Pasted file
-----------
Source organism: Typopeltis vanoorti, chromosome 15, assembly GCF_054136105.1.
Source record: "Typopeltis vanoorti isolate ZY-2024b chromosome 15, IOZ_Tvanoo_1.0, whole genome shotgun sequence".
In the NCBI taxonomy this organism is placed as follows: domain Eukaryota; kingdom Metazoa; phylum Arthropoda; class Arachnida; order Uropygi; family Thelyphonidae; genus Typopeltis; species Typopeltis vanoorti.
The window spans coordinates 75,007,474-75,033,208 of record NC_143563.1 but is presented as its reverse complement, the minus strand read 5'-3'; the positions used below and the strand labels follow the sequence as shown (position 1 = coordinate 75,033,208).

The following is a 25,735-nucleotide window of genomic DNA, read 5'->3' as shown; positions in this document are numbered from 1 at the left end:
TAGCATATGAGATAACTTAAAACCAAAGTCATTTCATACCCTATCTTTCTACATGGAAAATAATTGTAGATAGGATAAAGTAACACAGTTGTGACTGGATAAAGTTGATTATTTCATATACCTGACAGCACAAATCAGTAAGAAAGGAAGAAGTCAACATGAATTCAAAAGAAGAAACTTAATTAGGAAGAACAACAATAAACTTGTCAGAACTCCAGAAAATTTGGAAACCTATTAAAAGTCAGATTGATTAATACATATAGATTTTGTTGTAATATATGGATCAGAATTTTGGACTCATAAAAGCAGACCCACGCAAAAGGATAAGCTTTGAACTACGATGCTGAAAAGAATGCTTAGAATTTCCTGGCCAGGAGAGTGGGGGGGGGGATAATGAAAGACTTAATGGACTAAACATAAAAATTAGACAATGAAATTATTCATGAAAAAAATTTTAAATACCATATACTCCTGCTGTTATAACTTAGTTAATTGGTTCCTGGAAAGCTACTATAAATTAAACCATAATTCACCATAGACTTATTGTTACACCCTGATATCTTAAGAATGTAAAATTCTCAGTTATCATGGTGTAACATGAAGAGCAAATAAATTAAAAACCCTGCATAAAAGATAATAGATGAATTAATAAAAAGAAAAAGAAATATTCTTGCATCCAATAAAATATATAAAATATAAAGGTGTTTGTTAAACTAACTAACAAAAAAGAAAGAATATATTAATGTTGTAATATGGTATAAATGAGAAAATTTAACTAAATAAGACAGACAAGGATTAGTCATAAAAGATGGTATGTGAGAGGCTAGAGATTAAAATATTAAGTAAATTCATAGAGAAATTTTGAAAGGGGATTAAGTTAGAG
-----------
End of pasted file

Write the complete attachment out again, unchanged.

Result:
Source organism: Typopeltis vanoorti, chromosome 15, assembly GCF_054136105.1.
Source record: "Typopeltis vanoorti isolate ZY-2024b chromosome 15, IOZ_Tvanoo_1.0, whole genome shotgun sequence".
In the NCBI taxonomy this organism is placed as follows: domain Eukaryota; kingdom Metazoa; phylum Arthropoda; class Arachnida; order Uropygi; family Thelyphonidae; genus Typopeltis; species Typopeltis vanoorti.
The window spans coordinates 75,007,474-75,033,208 of record NC_143563.1 but is presented as its reverse complement, the minus strand read 5'-3'; the positions used below and the strand labels follow the sequence as shown (position 1 = coordinate 75,033,208).

The following is a 25,735-nucleotide window of genomic DNA, read 5'->3' as shown; positions in this document are numbered from 1 at the left end:
TAGCATATGAGATAACTTAAAACCAAAGTCATTTCATACCCTATCTTTCTACATGGAAAATAATTGTAGATAGGATAAAGTAACACAGTTGTGACTGGATAAAGTTGATTATTTCATATACCTGACAGCACAAATCAGTAAGAAAGGAAGAAGTCAACATGAATTCAAAAGAAGAAACTTAATTAGGAAGAACAACAATAAACTTGTCAGAACTCCAGAAAATTTGGAAACCTATTAAAAGTCAGATTGATTAATACATATAGATTTTGTTGTAATATATGGATCAGAATTTTGGACTCATAAAAGCAGACCCACGCAAAAGGATAAGCTTTGAACTACGATGCTGAAAAGAATGCTTAGAATTTCCTGGCCAGGAGAGTGGGGGGGGGGATAATGAAAGACTTAATGGACTAAACATAAAAATTAGACAATGAAATTATTCATGAAAAAAATTTTAAATACCATATACTCCTGCTGTTATAACTTAGTTAATTGGTTCCTGGAAAGCTACTATAAATTAAACCATAATTCACCATAGACTTATTGTTACACCCTGATATCTTAAGAATGTAAAATTCTCAGTTATCATGGTGTAACATGAAGAGCAAATAAATTAAAAACCCTGCATAAAAGATAATAGATGAATTAATAAAAAGAAAAAGAAATATTCTTGCATCCAATAAAATATATAAAATATAAAGGTGTTTGTTAAACTAACTAACAAAAAAGAAAGAATATATTAATGTTGTAATATGGTATAAATGAGAAAATTTAACTAAATAAGACAGACAAGGATTAGTCATAAAAGATGGTATGTGAGAGGCTAGAGATTAAAATATTAAGTAAATTCATAGAGAAATTTTGAAAGGGGATTAAGTTAGAG